Where did the Milky Way Dwarfs come from?

In the current standard model of cosmology, galaxies form in giant dark matter halos that are roughly spherical. These halos are also predicted to have many sub-halos scattered randomly around them. Because these sub-halos are made of dark matter, we can only identify them if they have a large collection of stars marking their location. One major discrepancy between theory and observation is the difference in the number of observed satellite galaxies and the number of predicted sub-halos. One solution to this problem is that many of the sub-halos are just not efficient at forming stars or experience strong feedback that removes baryonic matter from the halo. While this solution helps push the number of visible sub-halos down to explain observations, it does not describe the spatial distribution of these remaining satellites. The cosmological model predicts that the sub-halos should be randomly distributed, but previous observations have shown that the Milky Way’s sub-halos don’t seem to be oriented that way. Instead, their distribution can be likened to an extended disk with a root mean squared thickness of only 10-30 kpc!

There are different ways to explain these observations. One argument is that the thin, disk-like nature of the satellites can be explained by an infall of a small group of galaxies that keep their correlated orbits; however, several authors have shown why this is unlikely. It is also possible that our proximity to Andromeda might have some impact on the formation of the Milky Way system. The theory the authors test in this paper is whether or not such an arrangement of satellites could come from an infall along a filament which creates a preferred orbital direction. By looking at the Milky Way’s satellites for which we know proper motions (with uncertainty of course), the authors try to wind back the clock and identify where the satellites could have originated from.

Plots of key quantities using different mass models for the Milky Way galaxy.

In order to do this, three things must be carefully considered.  One is an effect called dynamical friction. As a massive object moves through a sea of smaller objects, it creates an over-dense wake behind it.  This acts to slow the object.  Second is the Milky Way mass model. To do this the authors use a combination of two models used in other papers to come up with four models to test. Since they are testing the ΛCDM model, they assume an NFW profile which is how dark matter has been predicted and observed to be distributed through hierarchical merging. Finally, the real uncertainty lies with the proper motions of the satellite galaxies. The authors point out that four galaxies they study have large uncertainties in their velocities, and this has the potential to drastically alter the orbits.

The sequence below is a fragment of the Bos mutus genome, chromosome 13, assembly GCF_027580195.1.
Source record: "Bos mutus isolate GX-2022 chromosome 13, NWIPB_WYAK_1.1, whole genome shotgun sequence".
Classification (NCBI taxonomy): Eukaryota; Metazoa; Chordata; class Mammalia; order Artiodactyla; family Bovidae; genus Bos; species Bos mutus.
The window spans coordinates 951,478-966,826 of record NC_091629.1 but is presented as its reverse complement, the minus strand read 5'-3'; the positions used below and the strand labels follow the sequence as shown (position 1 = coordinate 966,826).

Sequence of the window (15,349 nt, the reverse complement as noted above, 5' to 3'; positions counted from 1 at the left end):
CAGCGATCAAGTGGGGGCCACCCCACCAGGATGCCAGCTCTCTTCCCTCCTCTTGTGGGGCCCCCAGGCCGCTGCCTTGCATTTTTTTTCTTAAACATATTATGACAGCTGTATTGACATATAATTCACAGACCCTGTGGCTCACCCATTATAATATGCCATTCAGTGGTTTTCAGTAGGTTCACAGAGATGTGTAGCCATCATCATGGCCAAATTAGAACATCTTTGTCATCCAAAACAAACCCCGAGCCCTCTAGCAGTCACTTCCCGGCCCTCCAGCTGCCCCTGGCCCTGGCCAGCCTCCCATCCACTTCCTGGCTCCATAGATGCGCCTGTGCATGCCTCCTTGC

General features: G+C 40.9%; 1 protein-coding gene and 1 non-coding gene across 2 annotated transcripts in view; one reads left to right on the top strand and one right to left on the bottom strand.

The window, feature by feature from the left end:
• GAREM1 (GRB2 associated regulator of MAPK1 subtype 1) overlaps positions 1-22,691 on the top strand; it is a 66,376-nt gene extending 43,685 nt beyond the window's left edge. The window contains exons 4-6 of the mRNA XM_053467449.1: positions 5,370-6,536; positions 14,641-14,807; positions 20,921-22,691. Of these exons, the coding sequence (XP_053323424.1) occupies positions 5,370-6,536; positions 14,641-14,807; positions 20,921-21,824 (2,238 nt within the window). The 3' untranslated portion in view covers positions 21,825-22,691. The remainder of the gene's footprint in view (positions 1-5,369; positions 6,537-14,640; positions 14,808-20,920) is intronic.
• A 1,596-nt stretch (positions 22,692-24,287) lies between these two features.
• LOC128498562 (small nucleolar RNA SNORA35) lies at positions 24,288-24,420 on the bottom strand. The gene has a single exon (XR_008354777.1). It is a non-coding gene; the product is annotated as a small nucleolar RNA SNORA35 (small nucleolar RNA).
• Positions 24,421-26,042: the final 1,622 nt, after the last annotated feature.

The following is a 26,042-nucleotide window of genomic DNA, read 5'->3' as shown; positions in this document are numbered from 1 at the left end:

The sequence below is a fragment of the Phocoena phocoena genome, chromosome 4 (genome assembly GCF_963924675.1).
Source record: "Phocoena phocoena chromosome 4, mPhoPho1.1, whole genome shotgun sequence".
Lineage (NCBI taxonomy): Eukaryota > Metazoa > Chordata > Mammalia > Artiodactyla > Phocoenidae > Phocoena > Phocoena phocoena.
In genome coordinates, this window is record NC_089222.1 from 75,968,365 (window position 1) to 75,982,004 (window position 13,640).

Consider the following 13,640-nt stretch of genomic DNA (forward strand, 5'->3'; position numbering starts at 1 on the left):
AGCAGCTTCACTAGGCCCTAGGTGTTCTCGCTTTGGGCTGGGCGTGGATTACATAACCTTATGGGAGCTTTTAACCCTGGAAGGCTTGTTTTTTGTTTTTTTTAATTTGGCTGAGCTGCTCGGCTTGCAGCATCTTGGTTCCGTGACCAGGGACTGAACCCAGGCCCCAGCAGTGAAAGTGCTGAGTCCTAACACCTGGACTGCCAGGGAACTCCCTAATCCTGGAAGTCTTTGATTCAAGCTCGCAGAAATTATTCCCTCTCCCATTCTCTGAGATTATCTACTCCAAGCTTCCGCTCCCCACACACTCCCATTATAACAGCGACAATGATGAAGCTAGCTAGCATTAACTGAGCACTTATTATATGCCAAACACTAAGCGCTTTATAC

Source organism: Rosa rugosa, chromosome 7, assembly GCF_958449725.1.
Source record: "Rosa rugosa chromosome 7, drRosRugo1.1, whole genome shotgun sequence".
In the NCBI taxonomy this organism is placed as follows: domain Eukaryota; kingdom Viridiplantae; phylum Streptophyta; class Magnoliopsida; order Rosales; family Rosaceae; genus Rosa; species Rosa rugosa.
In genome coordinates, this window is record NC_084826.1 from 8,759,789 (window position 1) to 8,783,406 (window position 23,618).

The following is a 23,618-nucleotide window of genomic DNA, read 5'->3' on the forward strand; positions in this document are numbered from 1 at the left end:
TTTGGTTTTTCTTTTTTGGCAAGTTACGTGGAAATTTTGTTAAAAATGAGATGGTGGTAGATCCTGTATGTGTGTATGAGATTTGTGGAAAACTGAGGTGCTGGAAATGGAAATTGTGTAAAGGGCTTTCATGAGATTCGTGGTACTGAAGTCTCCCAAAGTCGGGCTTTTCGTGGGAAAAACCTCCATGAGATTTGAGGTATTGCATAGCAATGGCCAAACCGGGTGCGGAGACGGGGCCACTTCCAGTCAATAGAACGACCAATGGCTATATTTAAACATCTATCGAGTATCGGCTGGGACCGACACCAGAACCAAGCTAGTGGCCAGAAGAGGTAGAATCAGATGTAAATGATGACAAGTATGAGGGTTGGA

Largest apocenter of an orbit as a function of satellite mass for the Ursa Minor dwarf. The different line styles correspond to different proper motion velocities considered around the mean measured value..

After the analysis, it is found that the two key parameters that impact the past orbit of a satellite is its proper motion and its mass. The Milky Way profile actually turns out to be less important.  Of the four galaxies they studied, one had no chance of filamentary infall and the other three would need their velocities to be significantly lower than the observed mean and have total masses above 1010M. This mass is much higher than expected. To go even further, they consider the fact that the Milky Way has accreted matter over the past 12 Gyrs. During this the dwarfs remained bound at 5 Gyrs unless the proper motions are wrong at more than 1σ. Because the infall then must happen at very high redshift, it is unlikely the orbits would have been retained due to randomization over such a large intervening time.

Of the various ways to describe these orbits one of the most exciting is the application of certain modified gravity theories.  In these theories, cold dark matter is not invoked and gravity is boosted in regions of weak accelerations. This helps the situation here because then the satellites must be tidal dwarf galaxies.  If so, correlated positions and lower orbital velocities are expected.

About Dan Gifford

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